The NY Times has a terrific article about Media Cloud, a Berkman Center project (hats off to Ethan Zuckerman, Yochai Benkler, Hal Roberts, among others) that will let researchers track the actual movement of ideas through the mediasphere and blogosphere.
Data about concepts! What a concept!
Tagged with: berkman
Date: August 5th, 2009 dw
Scott Rosenberg posts the happy news that Rudolf Ammann has found Dan Gillmor’s missing early bloggage for the San Jose Mercury News.
Scott includes a link to Dan’s first post, in 1999. Here are some snippets:
I’ve been thinking about the new ways of journalism, namely the ways the Internet is imposing on all of us. Internet Time has compressed the lives of all kinds of people in all kinds of businesses, and journalism is no exception. In fact, it may be one of the businesses most affected in the long run, both in the opportunities the Net creates and the threat it represents.
So I’m trying one of those new forms. It’s called a “weblog” — and it’s a combination of styles that could exist only on the Web. Text, pictures, hyperlinks and, soon, audio and video are all part of this new form, and I can’t wait to start experimenting with it.
Why do I like weblogs? Because the best ones are windows into the Web, various topics and people’s minds. Rather than trying to describe the form, let me show you several of the weblogs I look at daily (or even more frequently):
There’s nobody I admire more than Dan, for his integrity and his prescience.
Tagged with: blogging
• digital culture
Date: July 25th, 2009 dw
Like a fool, until Rebecca Tabasky told me, I didn’t realize that the Berkman Center aggregates blog posts from its fellows and friends and makes them available here.
Tagged with: berkman
Date: July 19th, 2009 dw
David Isenberg questions the veracity of the Wall Street Journal’s report about Iran using Nokia equipment to do deep packet inspection. Interesting on its own and also as yet another example of smart bloggers raising journalism’s bar.
I just upgraded WordPress (well, BradSucks actually did it for me. Thanks, Brad!) and while I (um, he) was at it, I upgraded to the latest version of Apture. Apture lets you overload a link with whole bunches of information that pop up when a user clicks on it. The new version lets you add the Apture links while you are typing into WordPress’s “Add New Post” edit box, as I’m currently doing. This is more convenient than having to go back through your post to add the Apture links, but, more important, links added while in the edit box get saved locally. So, if Apture should — perish the thought! — someday perish, the links will still work. (If you add more than one destination to an Apture link, as I did for the BradSucks link, only the first one is saved locally, which is a very reasonable solution.)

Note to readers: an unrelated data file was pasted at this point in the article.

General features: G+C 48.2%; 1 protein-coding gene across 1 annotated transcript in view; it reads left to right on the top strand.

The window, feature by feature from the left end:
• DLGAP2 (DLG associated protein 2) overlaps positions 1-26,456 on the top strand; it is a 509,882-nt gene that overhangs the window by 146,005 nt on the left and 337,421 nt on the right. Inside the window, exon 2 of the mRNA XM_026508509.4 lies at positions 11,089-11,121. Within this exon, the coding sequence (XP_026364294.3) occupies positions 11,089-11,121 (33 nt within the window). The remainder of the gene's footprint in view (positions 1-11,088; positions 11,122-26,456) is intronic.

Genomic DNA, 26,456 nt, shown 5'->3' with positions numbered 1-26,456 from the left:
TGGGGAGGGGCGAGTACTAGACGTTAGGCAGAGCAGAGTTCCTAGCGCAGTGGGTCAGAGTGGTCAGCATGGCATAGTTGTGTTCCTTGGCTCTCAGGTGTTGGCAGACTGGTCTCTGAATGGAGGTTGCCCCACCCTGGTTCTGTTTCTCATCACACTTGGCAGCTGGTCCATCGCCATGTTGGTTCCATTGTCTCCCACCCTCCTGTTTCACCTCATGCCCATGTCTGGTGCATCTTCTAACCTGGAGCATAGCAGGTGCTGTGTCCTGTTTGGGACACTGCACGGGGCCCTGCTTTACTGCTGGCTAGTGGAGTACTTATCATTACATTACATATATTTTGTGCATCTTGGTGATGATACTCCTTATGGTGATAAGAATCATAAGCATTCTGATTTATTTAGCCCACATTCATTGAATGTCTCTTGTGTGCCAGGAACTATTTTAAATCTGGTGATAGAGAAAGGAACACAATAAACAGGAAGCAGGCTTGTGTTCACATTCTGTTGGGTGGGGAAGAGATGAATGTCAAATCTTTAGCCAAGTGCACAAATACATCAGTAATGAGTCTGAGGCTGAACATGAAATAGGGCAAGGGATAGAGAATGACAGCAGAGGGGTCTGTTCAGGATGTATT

Apture is free to sites with fewer than 5M page views. The new version also lets you add your own sources of links, in addition to coming loaded with Wikipedia, Flickr, Yahoo search (because Google search doesn’t have the API Apture needs) and a bunch of others.
Tagged with: blogs
Date: June 17th, 2009 dw
The bloggers who write the posts at the White House blog now are putting their names on their posts. I think this is a terrific move.
As I posted a couple of weeks ago, my interest isn’t in accountability. On the contrary. Usually, we think that along the Continuum of Responsibility, putting your name to something will push you toward the Staying In Line side, while being anonymous lets you run toward the Recklessness goal post. But, it doesn’t always work that way. At a site like WhiteHouse.gov, the anonymity of bloggers reinforced the notion that the blog is a faceless voice of authority, with an adjoining door to the Office of Press Releases. I’m hoping that now that the bloggers are signing their posts, they will feel free-er to speak in their own voices, and present shades of view that are a bit more off-angle, and thus more interesting than the Official View. That’s already been true of the posts of the guest bloggers on the site. Now I hope the official bloggers will feel ok about occasionally saying “OMG!!!! I CAN’T BELIEVE I’M IN THE WHITE HOUSE!!!!!!” except maybe a little more constructively and definitely with the caps only implied.
There’s a really interesting discussion going on at BoingBoing gadgets about the relationship between Wired Magazine and Wired.com. Chris Anderson, the editor of the mag, who turned it off its path of Rich Nerd Fetishism, and has made it interesting and important again, is diving in. It’s great to see this sort of discussion done in public.
Tagged with: blogs
• digital culture
Date: May 21st, 2009 dw
« Previous Page | Next Page »